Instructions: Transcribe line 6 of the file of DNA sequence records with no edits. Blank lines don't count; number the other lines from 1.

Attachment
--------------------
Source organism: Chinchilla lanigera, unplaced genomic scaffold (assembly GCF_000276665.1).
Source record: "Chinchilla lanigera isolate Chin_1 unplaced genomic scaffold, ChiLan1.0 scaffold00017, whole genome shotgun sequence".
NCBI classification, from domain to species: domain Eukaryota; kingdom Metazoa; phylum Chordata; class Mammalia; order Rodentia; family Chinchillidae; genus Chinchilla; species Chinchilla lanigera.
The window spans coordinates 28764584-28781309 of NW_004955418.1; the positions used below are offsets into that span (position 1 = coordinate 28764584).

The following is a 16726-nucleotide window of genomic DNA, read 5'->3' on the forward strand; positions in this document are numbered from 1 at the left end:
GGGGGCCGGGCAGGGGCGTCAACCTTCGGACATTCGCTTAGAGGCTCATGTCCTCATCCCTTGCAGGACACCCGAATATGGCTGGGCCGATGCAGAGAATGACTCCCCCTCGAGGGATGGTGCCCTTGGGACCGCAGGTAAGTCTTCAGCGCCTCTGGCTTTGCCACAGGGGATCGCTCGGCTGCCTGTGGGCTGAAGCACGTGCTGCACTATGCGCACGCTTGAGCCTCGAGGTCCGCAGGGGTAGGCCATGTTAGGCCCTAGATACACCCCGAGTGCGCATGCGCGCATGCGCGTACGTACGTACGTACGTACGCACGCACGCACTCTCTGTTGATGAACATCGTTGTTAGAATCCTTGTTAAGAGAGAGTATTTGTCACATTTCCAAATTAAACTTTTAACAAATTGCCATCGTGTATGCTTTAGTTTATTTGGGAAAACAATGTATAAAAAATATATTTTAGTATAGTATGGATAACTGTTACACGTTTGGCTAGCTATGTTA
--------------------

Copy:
GGGGGCCGGGCAGGGGCGTCAACCTTCGGACATTCGCTTAGAGGCTCATGTCCTCATCCCTTGCAGGACACCCGAATATGGCTGGGCCGATGCAGAGAATGACTCCCCCTCGAGGGATGGTGCCCTTGGGACCGCAGGTAAGTCTTCAGCGCCTCTGGCTTTGCCACAGGGGATCGCTCGGCTGCCTGTGGGCTGAAGCACGTGCTGCACTATGCGCACGCTTGAGCCTCGAGGTCCGCAGGGGTAGGCCATGTTAGGCCCTAGATACACCCCGAGTGCGCATGCGCGCATGCGCGTACGTACGTACGTACGTACGCACGCACGCACTCTCTGTTGATGAACATCGTTGTTAGAATCCTTGTTAAGAGAGAGTATTTGTCACATTTCCAAATTAAACTTTTAACAAATTGCCATCGTGTATGCTTTAGTTTATTTGGGAAAACAATGTATAAAAAATATATTTTAGTATAGTATGGATAACTGTTACACGTTTGGCTAGCTATGTTA